We moved up to base camp here three days past, and have spent our time acclimatizing, going for hikes, and chatting in the dining tent with Da Gyelje's banana cake and chai.  A nice few days, we plan for a climb of Kang Yatze 2 in the morning. 
Ngima Tenzi, Gombu, and Kunsang have been practicing with their climbing gear and knots; as Kunsang is an aspirant mountaineering guide and can pick up a lot of tips from Gombu and Ngima; if not Da Gyelje the cook as well; his having climbed Everest 5 times. 
Today being the summer solstice, we awoke to a Himalayan snow squall.

22 June 2014 | 5032m | Kang Yatze BC

The team started climbing Kang Yatze 2 at 0500 this morning. It's 1132 and rightly snowing with about an inch on the ground.  The Himalaya are giving them a true climbing experience, and hopefully it will clear and they'll make the summit.  Not sure as it looks like this weather has set in for the day.
Still stiff in the legs, I expect by tomorrow I'll be ready for another climb here in the Kang Yatze massif, having completed an ascent of Kang Yatze I via the northeast ridge two days prior. I began the climb at 0845 and made it back to camp at 0031. A big day and a good reminder to always bring your head torch.  
We've a few more days before heading down to the Ladakhi capital of Leh, and plans to establish a high camp on the Dzo Jongo glacier and get some steeper alpine alpine climbs in.  With the current weather, I'm not sure what we're going to get done, and how the group will fair today and the condition they'll be in upon return. Will have to wait and see.  
The view from Kang Yatze massif.
A group of yaks are grazing this valley for these weeks while we're here.  Da Gyelje hums a tune over the steady hum of the kerosene stove in the kitchen tent, and Mamoo sneezes and pops his head out occasionally to eye his grazing horses.  Snowing patters on the tent above me, and the call of Himalayan snowcock and the whistle of the marmot and staccatoed-chirp of the perennial nesting Horned Larks gives a sense of place to an otherwise serene meadow with a young and meandering glacial stream steadily flowing through.  Kang Yatze towers in front and doesn't seem to be in any hurry to take notice of anything occurring beneath it, even as its seracs and massive ice walls steadily trickly away to meet the mighty Indus River 40 miles distant.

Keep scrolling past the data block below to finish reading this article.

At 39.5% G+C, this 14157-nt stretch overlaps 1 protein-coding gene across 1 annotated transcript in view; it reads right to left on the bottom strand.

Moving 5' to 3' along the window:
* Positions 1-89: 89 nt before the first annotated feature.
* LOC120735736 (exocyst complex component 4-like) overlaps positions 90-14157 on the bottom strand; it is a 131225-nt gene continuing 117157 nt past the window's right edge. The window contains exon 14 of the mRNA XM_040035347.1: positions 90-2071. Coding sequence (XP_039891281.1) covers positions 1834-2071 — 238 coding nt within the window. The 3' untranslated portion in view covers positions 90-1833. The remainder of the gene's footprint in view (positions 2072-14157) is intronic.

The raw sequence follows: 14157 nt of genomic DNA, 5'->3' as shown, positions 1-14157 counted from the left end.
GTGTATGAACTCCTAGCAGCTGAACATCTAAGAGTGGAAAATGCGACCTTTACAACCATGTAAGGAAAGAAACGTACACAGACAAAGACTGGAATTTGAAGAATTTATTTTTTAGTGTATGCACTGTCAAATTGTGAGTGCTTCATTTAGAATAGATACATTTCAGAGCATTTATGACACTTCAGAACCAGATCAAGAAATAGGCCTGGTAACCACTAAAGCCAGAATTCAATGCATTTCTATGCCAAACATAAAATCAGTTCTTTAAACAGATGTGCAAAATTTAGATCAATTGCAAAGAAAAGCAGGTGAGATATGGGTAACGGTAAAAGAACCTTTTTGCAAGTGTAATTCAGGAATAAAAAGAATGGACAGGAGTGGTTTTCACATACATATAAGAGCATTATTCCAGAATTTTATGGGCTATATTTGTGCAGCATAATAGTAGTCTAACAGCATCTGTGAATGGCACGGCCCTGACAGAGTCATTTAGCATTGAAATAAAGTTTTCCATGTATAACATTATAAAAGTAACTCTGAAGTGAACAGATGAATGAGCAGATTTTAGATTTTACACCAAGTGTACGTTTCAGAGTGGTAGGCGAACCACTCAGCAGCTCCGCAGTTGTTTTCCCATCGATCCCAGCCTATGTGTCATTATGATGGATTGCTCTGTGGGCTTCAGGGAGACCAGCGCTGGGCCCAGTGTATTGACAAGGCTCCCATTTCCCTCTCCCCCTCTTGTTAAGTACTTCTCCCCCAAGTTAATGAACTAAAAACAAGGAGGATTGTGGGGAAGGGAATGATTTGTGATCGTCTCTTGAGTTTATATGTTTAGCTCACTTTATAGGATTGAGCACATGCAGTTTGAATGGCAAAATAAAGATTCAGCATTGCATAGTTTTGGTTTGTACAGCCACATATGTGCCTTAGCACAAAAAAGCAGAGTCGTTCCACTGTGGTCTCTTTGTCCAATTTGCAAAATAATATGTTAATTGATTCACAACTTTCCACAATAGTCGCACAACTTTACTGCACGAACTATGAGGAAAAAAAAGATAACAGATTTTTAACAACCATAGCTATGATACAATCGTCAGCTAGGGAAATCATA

They've returned a few hours ago, reaching 6000 meters and no summit.  The snow continues to fall in mixes of flakes and graupel stones, and I wonder about the current weather pattern and the duration of its continuance.  I'd like to see it burn away this evening but have my doubts.
0703 23 June 2014 Kang Yatze BC

Morning with snow overnight, it looks like we'll be moving out of base camp this morning.  With the ground and surrounding peaks covered in white, it's a nice break from the snow and freezing rain over the past few days, but it doesn't look like it's done.  We hatched a plan to move over the Stok range today, and then move along its northern flank.  If we put in two solid long days, we will be in the Matho valley to make a climb of Shuku Kangri, and then to traverse to Stok Kangri to finish the trip.  Just the walk will be spectacular, and hopefully we won't get too much precipitation along the way.  
Regardless, I don't think sitting in base camp here or establishing a higher camp is wise with the current patterns in the weather. I'll talk with Evan and Rebecca to see what their thoughts are and we'll go from there. 

1304 27 June 2014 Leh, Ladakh

We've been back in Leh for a few days, visiting ancient monasteries, having nice meals with the Himalaya Alpine staff in the comfortable guest house, and keeping warm in the unseasonably cool weather.  A nice short trek, it certainly wasn't what we all had planned at the end of May, but it was a fun experience, and we look forward to returning to the area soon.  Onwards and upwards.    
   -Luke Smithwick, guide, Himalaya Alpine Guides